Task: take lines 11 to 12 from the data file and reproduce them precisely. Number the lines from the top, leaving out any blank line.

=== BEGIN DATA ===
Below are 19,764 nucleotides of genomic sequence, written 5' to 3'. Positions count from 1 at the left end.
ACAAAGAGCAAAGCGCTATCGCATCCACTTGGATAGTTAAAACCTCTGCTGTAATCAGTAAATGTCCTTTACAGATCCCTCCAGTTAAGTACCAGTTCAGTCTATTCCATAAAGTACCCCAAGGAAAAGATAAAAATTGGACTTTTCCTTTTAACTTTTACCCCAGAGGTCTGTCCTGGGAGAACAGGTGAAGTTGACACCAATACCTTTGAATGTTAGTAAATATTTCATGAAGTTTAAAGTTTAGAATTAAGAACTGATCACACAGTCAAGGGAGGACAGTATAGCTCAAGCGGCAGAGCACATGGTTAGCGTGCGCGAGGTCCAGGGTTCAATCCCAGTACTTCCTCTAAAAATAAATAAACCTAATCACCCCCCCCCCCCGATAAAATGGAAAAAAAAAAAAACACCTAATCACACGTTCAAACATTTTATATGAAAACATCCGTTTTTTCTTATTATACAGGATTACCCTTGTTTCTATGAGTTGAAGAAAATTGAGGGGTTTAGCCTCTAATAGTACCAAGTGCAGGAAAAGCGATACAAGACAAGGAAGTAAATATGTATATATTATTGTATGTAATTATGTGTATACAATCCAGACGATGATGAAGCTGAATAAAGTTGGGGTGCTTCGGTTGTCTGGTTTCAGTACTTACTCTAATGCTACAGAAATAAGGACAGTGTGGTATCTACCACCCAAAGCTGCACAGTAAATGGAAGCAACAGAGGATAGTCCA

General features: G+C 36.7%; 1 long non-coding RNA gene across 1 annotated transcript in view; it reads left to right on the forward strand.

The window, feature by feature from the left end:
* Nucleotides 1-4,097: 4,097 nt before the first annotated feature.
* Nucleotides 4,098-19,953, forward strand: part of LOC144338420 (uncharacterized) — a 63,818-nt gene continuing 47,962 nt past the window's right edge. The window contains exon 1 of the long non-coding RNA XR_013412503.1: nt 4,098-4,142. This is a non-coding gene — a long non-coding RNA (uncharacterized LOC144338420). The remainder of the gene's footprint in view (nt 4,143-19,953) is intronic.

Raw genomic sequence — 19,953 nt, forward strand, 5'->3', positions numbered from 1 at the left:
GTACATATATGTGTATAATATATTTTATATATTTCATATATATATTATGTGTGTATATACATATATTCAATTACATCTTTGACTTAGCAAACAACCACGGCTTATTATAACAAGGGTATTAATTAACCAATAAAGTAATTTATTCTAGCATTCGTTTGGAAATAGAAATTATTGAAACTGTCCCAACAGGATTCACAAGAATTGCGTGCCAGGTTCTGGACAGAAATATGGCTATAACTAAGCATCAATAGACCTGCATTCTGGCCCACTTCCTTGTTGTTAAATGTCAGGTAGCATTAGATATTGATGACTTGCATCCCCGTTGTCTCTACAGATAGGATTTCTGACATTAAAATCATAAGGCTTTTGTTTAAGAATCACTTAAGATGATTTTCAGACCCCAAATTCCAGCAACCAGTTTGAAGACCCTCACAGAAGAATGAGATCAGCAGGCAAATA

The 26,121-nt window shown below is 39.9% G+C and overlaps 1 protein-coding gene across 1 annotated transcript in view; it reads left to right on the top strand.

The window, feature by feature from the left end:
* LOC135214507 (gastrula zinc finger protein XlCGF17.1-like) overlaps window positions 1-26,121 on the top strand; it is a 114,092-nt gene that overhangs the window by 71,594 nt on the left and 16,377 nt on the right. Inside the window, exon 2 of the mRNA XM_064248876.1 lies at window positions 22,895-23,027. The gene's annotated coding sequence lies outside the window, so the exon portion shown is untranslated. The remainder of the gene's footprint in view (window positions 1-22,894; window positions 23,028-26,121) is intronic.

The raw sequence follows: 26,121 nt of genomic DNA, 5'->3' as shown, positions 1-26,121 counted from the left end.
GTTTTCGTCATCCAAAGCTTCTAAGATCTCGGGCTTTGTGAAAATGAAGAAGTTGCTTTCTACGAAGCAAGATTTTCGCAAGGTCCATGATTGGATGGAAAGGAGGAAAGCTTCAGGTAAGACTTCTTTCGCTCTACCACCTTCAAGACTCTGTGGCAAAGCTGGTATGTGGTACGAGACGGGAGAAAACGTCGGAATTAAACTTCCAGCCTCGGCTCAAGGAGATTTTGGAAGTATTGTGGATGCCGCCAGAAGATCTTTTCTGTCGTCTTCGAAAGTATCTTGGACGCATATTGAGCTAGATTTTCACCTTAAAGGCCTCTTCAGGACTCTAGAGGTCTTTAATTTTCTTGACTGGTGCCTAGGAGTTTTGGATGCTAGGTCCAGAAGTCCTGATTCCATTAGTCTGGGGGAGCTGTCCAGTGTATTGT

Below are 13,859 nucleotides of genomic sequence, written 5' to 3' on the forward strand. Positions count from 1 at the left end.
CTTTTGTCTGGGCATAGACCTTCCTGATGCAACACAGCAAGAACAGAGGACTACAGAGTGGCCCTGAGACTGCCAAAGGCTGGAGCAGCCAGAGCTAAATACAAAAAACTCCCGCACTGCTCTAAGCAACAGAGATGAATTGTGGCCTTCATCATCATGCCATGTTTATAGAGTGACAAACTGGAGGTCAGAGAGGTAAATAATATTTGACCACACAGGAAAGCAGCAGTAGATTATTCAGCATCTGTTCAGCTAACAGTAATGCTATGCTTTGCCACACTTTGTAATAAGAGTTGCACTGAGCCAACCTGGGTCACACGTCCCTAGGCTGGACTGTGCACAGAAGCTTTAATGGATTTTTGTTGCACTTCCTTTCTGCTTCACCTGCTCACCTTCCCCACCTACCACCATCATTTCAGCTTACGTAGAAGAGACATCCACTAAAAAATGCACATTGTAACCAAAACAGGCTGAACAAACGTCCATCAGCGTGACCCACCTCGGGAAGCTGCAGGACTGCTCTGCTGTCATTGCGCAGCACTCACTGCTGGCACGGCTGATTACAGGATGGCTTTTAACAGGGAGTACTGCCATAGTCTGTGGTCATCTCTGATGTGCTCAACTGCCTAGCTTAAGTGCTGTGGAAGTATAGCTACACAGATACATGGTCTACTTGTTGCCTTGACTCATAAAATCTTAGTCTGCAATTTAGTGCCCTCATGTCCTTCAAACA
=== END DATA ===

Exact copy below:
* LOC135214507 (gastrula zinc finger protein XlCGF17.1-like) overlaps window positions 1-26,121 on the top strand; it is a 114,092-nt gene that overhangs the window by 71,594 nt on the left and 16,377 nt on the right. Inside the window, exon 2 of the mRNA XM_064248876.1 lies at window positions 22,895-23,027. The gene's annotated coding sequence lies outside the window, so the exon portion shown is untranslated. The remainder of the gene's footprint in view (window positions 1-22,894; window positions 23,028-26,121) is intronic.

The raw sequence follows: 26,121 nt of genomic DNA, 5'->3' as shown, positions 1-26,121 counted from the left end.